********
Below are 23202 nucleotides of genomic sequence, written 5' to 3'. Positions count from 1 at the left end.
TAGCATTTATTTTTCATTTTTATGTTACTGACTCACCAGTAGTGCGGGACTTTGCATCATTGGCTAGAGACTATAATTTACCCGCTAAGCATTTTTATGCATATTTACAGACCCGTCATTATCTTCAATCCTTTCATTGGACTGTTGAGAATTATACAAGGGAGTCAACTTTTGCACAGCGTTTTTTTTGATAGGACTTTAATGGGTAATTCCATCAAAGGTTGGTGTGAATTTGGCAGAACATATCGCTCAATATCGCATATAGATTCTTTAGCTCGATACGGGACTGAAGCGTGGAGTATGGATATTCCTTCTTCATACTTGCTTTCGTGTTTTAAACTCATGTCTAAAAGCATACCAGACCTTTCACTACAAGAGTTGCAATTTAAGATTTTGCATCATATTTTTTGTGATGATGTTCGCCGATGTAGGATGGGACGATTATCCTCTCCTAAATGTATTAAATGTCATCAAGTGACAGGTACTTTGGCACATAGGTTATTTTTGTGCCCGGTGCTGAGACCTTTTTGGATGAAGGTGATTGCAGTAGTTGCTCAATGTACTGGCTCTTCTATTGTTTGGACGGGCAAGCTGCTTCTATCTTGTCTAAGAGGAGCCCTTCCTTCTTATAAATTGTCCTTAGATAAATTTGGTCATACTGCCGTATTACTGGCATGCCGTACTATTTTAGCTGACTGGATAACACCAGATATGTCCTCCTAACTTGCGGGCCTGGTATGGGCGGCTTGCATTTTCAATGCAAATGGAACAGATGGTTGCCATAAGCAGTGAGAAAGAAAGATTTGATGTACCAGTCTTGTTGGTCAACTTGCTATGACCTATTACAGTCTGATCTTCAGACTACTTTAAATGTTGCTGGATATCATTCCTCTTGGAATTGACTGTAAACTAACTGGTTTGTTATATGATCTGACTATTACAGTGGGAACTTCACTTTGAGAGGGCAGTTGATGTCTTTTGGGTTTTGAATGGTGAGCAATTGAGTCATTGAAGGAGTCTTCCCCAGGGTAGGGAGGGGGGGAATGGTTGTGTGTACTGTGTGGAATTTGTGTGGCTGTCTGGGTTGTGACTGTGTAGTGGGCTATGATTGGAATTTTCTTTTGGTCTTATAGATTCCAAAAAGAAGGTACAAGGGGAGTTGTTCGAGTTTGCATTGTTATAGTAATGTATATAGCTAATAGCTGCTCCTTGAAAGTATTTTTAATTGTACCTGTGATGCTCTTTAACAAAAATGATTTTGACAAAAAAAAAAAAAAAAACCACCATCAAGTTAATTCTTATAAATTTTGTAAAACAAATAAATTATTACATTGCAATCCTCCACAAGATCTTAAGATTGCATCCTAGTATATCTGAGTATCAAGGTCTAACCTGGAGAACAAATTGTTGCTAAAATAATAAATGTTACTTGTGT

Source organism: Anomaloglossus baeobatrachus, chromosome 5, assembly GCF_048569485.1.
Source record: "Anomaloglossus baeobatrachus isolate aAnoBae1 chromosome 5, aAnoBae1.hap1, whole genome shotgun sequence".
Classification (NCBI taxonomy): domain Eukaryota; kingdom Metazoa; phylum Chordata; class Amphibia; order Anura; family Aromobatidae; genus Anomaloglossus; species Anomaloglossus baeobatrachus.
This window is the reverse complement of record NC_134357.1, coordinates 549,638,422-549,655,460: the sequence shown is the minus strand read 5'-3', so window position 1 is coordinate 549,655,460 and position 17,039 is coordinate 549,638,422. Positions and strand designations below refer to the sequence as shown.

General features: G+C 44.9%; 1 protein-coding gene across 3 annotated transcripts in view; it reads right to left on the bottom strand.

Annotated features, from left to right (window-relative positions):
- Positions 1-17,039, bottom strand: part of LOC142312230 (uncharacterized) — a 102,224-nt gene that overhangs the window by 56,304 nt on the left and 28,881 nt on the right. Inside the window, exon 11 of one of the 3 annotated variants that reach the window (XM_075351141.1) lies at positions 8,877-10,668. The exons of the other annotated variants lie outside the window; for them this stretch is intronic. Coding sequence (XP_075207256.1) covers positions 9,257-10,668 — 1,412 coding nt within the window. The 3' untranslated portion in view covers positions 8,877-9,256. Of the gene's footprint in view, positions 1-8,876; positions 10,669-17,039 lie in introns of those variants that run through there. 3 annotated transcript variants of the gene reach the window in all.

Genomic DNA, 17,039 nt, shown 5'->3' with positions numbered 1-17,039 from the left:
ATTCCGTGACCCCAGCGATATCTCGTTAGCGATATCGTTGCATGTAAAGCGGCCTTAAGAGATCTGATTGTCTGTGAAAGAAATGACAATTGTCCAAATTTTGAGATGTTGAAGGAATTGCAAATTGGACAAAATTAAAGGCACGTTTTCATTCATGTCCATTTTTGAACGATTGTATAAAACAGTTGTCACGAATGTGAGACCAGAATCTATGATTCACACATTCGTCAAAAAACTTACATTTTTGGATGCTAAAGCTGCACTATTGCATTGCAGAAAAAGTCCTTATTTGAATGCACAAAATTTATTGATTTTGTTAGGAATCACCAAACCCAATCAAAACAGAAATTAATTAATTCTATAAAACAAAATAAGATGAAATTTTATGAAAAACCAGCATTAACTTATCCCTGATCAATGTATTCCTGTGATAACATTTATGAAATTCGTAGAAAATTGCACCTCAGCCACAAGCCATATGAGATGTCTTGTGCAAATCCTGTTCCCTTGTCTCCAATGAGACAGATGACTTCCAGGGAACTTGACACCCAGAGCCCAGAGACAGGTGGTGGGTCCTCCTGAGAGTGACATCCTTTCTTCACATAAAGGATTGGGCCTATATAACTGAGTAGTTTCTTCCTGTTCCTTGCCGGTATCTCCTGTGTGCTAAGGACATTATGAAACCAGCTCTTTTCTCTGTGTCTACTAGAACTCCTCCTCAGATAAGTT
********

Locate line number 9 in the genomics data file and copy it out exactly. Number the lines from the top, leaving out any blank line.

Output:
- Positions 1-17,039, bottom strand: part of LOC142312230 (uncharacterized) — a 102,224-nt gene that overhangs the window by 56,304 nt on the left and 28,881 nt on the right. Inside the window, exon 11 of one of the 3 annotated variants that reach the window (XM_075351141.1) lies at positions 8,877-10,668. The exons of the other annotated variants lie outside the window; for them this stretch is intronic. Coding sequence (XP_075207256.1) covers positions 9,257-10,668 — 1,412 coding nt within the window. The 3' untranslated portion in view covers positions 8,877-9,256. Of the gene's footprint in view, positions 1-8,876; positions 10,669-17,039 lie in introns of those variants that run through there. 3 annotated transcript variants of the gene reach the window in all.